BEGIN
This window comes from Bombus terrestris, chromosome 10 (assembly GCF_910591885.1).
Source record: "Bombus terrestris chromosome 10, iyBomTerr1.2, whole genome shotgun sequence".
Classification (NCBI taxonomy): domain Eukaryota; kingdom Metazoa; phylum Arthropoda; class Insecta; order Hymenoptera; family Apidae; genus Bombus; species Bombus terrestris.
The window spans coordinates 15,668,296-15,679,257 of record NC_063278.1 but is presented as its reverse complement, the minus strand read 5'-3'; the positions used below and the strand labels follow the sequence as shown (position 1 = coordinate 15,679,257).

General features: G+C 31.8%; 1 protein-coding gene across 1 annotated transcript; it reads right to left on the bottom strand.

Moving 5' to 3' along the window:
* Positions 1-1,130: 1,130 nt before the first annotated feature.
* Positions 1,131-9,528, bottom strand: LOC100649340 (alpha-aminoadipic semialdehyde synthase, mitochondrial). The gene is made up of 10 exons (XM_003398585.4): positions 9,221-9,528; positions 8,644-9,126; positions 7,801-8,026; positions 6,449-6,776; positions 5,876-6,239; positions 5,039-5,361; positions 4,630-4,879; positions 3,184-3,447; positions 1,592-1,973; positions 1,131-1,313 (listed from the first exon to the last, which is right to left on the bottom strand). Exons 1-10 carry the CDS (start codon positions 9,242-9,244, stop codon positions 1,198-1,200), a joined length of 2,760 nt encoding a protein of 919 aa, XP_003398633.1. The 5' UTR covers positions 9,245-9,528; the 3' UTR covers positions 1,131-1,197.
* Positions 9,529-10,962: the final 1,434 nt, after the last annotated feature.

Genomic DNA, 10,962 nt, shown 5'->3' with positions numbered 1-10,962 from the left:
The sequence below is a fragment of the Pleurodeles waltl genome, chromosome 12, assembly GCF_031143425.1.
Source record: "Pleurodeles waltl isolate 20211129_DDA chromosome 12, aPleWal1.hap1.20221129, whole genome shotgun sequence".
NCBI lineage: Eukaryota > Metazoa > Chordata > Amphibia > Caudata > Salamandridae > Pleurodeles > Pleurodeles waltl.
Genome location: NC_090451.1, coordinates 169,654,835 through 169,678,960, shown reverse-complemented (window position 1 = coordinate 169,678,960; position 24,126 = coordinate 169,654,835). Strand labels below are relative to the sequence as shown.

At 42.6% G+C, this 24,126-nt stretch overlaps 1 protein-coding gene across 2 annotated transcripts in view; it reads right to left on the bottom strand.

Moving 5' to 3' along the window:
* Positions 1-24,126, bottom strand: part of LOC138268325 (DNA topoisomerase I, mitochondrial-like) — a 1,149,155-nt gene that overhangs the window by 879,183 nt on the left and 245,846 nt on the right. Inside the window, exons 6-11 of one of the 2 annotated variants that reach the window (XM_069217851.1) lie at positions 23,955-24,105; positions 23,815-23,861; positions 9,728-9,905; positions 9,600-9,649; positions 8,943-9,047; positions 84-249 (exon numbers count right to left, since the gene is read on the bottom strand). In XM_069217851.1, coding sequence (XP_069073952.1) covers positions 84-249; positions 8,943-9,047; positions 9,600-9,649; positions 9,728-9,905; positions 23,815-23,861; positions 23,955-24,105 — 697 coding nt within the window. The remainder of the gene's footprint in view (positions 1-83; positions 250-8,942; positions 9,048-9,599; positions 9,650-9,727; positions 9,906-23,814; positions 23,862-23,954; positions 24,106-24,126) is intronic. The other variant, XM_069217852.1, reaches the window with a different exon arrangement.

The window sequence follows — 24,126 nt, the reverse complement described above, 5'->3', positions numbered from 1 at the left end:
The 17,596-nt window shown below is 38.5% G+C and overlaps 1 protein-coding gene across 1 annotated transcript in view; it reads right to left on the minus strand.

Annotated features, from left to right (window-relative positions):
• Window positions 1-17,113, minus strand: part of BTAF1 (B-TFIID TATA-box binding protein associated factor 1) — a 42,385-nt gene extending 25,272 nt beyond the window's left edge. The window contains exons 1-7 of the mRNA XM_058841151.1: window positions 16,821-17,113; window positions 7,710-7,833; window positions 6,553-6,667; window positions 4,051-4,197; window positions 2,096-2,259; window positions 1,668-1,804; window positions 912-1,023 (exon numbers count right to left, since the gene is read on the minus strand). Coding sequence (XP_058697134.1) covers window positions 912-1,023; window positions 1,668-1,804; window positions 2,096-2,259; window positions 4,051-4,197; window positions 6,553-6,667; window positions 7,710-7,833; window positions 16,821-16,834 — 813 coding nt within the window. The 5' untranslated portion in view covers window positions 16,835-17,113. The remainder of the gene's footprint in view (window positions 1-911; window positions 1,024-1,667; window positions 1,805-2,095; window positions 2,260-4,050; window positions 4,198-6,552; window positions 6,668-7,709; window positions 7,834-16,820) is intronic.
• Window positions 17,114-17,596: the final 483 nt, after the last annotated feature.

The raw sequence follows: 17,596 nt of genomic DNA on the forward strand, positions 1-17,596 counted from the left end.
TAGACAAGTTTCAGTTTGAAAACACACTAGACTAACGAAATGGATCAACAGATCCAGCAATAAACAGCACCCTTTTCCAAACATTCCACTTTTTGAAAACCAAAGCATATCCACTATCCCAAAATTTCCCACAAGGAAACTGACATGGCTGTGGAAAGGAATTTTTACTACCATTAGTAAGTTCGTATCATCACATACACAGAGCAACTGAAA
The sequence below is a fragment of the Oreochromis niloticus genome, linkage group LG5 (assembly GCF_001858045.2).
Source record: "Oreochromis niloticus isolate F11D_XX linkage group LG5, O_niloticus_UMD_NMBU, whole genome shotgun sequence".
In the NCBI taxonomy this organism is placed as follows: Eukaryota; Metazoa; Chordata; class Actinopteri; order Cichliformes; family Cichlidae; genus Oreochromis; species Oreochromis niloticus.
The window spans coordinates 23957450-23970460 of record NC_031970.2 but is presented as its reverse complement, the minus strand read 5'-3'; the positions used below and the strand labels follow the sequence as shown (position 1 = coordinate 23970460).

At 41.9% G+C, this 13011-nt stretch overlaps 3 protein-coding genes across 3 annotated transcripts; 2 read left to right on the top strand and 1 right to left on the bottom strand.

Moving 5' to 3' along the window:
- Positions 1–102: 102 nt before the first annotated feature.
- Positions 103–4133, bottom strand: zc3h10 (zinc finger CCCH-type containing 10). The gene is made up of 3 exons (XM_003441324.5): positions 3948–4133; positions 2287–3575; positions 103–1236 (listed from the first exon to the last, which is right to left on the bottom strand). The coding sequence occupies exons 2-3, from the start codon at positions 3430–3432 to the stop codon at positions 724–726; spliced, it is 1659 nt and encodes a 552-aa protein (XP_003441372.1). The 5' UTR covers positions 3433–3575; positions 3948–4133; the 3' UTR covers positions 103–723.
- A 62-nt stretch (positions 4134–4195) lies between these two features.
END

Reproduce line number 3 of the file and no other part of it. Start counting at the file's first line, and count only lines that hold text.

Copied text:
Classification (NCBI taxonomy): domain Eukaryota; kingdom Metazoa; phylum Arthropoda; class Insecta; order Hymenoptera; family Apidae; genus Bombus; species Bombus terrestris.